The season will start the weekend of Oct. 23–24. According to Yahoo Sports's Dan Wetzel, the conference title game will be Dec. 19 after playing eight games in eight weeks. Dec. 19 is one day before the College Football Playoff field is set to be announced.
In its announcement, the Big Ten cited "daily antigen testing, enhanced cardiac screening and an enhanced data-driven approach when making decisions about practice/competition," as reasons behind its decision to play a fall season being possible.
The conference's vote follows a meeting with chancellors and presidents on Sunday reviewing the latest medical information. Prior to the meeting, the group was expected to possibly vote on playing this fall after the medical subcommittee of the Big Ten's return to competition task force held a smaller assembly on Saturday. However, the vote did not occur on Sunday.
On Aug. 11, the Big Ten postponed all fall sports, including football, due to concerns over the coronavirus pandemic. Hours later, the Pac-12 followed suit, and both conferences said they would attempt to hold their football seasons in spring 2021.
However, several Big Ten head coaches were quick to criticize the decision. Nebraska's Scott Frost said the Huskers weren't giving up hope that they could find a way to play in 2020, while Ohio State's Ryan Day regularly lobbied for the Big Ten to return this fall and give players a chance to compete.
Scrutiny of the Big Ten continued after the remaining Power 5 conferences—the SEC, ACC and Big 12—confirmed they would hold shortened seasons featuring mostly conference-only matchups. Parents of Big Ten players protested outside the conference's headquarter in Chicago, and President Donald Trump called commissioner Kevin Warren in early September to ask what the federal government could do to help the league play football this fall.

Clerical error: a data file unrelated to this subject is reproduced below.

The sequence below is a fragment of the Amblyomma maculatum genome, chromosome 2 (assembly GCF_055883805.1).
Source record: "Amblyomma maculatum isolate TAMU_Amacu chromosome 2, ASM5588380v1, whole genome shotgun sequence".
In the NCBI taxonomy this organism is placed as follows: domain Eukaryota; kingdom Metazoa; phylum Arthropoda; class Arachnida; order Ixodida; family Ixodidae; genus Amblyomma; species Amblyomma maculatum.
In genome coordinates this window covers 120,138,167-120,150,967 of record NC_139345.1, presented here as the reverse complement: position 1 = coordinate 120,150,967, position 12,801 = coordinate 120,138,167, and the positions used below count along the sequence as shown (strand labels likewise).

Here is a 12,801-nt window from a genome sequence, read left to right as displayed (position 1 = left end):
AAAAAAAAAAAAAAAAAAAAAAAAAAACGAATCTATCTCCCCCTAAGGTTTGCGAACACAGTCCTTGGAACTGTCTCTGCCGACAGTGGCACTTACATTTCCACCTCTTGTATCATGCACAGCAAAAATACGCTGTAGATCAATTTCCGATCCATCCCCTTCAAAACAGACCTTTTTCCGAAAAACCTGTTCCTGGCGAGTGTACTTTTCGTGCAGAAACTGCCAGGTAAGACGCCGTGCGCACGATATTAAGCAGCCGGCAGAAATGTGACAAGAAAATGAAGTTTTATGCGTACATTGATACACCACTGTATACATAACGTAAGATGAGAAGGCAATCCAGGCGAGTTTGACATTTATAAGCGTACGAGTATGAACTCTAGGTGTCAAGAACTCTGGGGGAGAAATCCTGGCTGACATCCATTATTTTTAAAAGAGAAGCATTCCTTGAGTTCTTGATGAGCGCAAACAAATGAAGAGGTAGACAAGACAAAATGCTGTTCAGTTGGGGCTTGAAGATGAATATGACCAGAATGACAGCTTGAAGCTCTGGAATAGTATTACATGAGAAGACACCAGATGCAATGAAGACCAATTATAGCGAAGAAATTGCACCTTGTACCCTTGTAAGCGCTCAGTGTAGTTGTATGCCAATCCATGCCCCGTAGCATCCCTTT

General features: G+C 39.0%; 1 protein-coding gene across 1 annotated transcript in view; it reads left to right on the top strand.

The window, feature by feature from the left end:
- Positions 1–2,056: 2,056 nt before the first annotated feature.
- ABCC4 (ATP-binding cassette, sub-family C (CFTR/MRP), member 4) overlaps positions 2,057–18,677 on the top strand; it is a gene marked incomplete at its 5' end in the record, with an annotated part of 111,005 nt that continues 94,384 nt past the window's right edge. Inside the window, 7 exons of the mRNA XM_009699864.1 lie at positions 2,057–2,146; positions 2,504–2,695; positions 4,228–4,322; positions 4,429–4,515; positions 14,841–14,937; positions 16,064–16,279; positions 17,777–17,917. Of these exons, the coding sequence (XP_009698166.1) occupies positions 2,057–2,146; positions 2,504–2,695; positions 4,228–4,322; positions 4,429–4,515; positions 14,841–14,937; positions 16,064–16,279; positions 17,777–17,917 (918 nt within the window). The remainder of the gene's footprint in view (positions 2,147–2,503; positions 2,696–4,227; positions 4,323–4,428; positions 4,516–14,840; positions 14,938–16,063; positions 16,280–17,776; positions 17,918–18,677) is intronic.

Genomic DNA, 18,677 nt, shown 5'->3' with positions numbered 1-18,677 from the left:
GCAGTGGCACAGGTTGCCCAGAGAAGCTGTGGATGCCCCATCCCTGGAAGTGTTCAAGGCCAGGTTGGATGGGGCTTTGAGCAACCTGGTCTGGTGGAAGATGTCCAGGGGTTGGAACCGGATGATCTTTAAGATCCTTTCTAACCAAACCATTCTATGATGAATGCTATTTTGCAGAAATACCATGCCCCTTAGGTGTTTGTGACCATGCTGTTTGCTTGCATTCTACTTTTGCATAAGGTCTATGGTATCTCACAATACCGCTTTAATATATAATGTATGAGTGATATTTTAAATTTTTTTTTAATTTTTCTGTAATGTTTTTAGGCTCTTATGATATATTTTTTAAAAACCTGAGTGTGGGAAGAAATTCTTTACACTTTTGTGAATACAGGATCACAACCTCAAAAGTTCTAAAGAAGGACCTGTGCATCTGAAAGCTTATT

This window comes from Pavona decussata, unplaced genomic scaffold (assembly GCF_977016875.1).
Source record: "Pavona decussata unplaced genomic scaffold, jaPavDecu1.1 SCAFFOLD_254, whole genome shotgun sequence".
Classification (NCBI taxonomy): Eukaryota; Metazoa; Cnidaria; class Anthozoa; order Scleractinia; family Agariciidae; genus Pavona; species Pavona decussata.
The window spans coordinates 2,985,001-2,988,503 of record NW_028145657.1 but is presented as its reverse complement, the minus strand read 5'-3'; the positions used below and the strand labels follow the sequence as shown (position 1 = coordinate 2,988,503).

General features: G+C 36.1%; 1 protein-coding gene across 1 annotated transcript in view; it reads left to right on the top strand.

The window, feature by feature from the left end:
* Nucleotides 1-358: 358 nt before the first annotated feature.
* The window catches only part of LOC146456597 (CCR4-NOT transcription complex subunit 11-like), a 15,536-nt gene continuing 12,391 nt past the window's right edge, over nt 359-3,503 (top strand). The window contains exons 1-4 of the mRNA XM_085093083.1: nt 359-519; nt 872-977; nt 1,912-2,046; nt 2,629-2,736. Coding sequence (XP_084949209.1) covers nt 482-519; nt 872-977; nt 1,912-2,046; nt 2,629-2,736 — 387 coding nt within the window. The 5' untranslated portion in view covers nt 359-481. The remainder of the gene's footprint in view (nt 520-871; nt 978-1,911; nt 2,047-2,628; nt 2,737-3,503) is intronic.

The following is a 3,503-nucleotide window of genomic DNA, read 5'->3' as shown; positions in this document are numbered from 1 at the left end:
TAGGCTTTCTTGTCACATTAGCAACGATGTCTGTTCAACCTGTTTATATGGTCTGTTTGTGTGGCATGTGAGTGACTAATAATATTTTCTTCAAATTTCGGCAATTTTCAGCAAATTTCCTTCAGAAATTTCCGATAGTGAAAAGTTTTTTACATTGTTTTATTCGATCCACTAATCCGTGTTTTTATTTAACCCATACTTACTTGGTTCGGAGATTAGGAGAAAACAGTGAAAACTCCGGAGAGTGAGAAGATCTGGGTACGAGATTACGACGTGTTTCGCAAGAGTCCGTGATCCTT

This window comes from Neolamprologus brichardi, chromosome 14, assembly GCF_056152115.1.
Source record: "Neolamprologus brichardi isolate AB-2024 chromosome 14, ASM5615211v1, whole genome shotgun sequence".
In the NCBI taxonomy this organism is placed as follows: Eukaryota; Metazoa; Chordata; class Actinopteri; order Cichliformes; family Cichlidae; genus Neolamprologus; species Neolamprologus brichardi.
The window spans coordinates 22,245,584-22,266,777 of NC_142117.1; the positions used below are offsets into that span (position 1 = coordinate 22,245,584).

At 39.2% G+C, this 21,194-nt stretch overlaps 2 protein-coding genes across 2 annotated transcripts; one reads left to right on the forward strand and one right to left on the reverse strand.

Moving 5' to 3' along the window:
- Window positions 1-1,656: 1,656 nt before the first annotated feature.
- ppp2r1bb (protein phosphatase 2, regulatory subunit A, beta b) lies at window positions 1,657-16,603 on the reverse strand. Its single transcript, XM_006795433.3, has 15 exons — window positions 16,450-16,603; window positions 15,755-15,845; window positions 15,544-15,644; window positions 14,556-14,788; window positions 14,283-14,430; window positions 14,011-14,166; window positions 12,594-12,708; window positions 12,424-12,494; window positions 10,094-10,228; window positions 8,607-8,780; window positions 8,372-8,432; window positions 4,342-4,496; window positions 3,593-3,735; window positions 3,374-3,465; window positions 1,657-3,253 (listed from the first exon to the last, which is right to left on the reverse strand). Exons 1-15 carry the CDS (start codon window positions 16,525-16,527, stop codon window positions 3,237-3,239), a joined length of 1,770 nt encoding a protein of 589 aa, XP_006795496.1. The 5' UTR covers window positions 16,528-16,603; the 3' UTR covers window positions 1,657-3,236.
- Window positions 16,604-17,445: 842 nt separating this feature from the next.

The initial vote to postpone the Big Ten's fall season reportedly was 11–3, with only Ohio State, Nebraska and Iowa pushing to play. In order to reverse that decision, six presidents had to change their August votes and exceed the 60% mark required by Big Ten bylaws.
Wisconsin chancellor Rebecca Blank confirmed on Tuesday that the conference shut down fall sports for two primary reasons—an inability to test adequately enough and uncertain heart-related issues surrounding COVID-19—and would not reverse its decision until it had "answers" on those matters.
Following the Big Ten's announcement, Pac-12 commissioner Larry Scott said that the conference is not yet ready to play as its universities do not have approval from public health officials to begin contact practice. Scott added that they are equally monitoring the "devastating fires and air quality" in their region and are hopeful that their "new daily testing capacity" will help lead public health officials to approve contact practice and competition.